We have witnessed the incorporation of hip-hop in many cultures across countries. Communication studies professor and hip-hop expert Murray Forman of Northeastern University has travelled to Europe and has helped many schools and colleges in order to educate and engage them in the hip-hop-hop curricula. The Paris hip-hop festival in June witnessed the best practices between the U. S. and French hip-hop cultures. There were NGOs, social workers, and youth who also attended this event.
Though hip-hop is commonly related to police brutality, criminal cases, school failure, limited employment, and various other social problems, it still remains a complex process delivering various positive lessons. Though it highlights on these social evils, it also possibly provides solutions by witnessing such circumstances. There is a legacy of African-American culture, Latino aesthetic, and the current state of culture and society in hip-hop.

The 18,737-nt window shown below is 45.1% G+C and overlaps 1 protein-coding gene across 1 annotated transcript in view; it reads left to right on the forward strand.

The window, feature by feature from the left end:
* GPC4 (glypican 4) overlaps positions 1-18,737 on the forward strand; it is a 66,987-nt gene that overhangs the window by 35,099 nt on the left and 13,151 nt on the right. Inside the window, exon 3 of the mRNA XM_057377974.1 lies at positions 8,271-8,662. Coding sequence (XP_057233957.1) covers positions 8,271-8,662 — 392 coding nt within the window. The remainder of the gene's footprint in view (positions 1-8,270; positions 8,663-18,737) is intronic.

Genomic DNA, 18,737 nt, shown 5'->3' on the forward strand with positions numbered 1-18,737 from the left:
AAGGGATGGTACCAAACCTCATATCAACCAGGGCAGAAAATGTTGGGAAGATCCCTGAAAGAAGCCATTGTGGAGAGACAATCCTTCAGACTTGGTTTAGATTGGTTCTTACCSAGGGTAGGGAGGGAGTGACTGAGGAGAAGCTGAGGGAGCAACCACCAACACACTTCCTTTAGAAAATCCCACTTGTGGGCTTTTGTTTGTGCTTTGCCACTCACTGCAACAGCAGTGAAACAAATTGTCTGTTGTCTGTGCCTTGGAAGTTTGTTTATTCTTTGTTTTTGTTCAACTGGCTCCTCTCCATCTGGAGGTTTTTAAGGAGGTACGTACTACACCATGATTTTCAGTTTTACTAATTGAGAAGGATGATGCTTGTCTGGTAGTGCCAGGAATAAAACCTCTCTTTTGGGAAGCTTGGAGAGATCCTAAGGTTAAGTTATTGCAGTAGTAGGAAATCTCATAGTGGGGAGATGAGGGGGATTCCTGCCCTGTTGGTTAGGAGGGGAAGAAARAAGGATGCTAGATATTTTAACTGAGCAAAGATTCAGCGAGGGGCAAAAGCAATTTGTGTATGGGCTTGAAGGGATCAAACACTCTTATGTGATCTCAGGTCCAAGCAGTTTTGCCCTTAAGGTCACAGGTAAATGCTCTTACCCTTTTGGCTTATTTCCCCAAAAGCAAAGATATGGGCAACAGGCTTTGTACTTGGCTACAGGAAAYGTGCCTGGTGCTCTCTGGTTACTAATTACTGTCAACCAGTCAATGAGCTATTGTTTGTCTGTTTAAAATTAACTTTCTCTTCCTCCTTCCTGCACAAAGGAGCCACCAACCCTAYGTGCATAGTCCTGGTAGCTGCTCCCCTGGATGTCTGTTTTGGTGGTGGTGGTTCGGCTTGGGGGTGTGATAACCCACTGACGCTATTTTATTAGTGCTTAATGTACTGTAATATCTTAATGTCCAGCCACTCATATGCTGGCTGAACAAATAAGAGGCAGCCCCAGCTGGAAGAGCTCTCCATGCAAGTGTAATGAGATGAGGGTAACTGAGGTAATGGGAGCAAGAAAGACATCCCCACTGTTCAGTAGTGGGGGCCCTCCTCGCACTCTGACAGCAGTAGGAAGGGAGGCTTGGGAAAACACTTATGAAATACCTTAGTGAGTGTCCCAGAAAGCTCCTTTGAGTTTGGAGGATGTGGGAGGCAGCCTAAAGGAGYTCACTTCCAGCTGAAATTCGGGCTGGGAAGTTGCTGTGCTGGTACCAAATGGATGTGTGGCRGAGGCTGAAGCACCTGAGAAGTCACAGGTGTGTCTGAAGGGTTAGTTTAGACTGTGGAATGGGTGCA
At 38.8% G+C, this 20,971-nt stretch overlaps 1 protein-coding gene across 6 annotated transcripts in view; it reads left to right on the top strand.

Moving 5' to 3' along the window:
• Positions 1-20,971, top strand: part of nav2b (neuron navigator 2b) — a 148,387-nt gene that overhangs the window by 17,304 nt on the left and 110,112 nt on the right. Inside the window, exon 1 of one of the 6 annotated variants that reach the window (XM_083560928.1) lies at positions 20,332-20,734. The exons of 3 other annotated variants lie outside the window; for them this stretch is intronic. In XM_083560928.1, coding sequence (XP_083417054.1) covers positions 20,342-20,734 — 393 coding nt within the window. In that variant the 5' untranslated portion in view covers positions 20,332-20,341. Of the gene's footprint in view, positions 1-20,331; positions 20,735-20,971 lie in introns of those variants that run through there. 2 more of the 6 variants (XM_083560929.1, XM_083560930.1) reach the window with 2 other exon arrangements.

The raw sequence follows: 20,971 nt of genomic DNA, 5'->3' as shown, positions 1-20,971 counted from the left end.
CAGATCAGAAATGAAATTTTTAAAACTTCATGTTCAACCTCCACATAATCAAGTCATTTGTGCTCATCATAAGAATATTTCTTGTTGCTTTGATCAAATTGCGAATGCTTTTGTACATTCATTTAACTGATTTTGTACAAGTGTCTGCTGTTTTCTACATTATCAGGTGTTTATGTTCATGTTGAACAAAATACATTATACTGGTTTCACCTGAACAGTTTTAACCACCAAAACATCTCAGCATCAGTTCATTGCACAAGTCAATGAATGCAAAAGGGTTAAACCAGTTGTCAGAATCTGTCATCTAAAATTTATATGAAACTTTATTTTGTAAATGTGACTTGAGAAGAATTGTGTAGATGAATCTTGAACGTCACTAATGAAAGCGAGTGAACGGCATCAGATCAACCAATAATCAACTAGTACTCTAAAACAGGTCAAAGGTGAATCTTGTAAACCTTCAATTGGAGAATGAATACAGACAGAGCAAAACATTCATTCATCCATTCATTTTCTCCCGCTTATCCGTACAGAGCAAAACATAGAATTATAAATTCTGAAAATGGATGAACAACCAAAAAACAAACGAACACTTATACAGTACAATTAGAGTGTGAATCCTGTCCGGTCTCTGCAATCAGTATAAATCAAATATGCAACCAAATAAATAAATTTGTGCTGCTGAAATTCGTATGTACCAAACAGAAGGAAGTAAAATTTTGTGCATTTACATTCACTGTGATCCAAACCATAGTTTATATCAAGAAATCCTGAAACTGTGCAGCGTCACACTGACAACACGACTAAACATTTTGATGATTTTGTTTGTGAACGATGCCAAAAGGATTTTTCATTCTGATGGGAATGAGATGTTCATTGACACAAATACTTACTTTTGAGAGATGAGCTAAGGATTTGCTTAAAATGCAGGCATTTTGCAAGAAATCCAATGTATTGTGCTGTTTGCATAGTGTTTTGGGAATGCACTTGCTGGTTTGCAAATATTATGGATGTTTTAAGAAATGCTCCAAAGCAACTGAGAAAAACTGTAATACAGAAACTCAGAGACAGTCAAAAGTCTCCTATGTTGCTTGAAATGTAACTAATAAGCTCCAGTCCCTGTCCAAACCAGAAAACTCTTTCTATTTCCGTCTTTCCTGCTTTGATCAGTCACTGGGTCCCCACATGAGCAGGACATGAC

Hip-hop is a crucial element in many places like Cape Town, Dacar, and Rio de Janeiro. This makes it so big economically and globally that it cannot be ignored in academics. Almost ten million people who practice hip-hop carry out hip-hop inflected discourses and practices.
Since this academic model has been established and settled for a longer time in the U.S., other countries seem to be interested in it. And these models ensure scholarly rigour through its better structured academic hip-hop systems.
According to Forman, the best practice between the U.S. and French hip-hop cultures is the interaction between artists, music performers, DJs, and other artists. The process of this collaboration is slower because of the difference between educational systems.
Since France has a stronger connection with hip-hop studies and has a firm connection between French and American artists and entrepreneurs, it makes this country one of the top most collaborators of hip-hop. Apart from having artists who are skilled and talented, France is also well versed in the U.S. hip-hop lore. Forman says that they “care about history and respect architects”.
To conclude, we can witness scholars, NGOs, social workers who engage in hip-hop to understand their needs, interests, and hopes.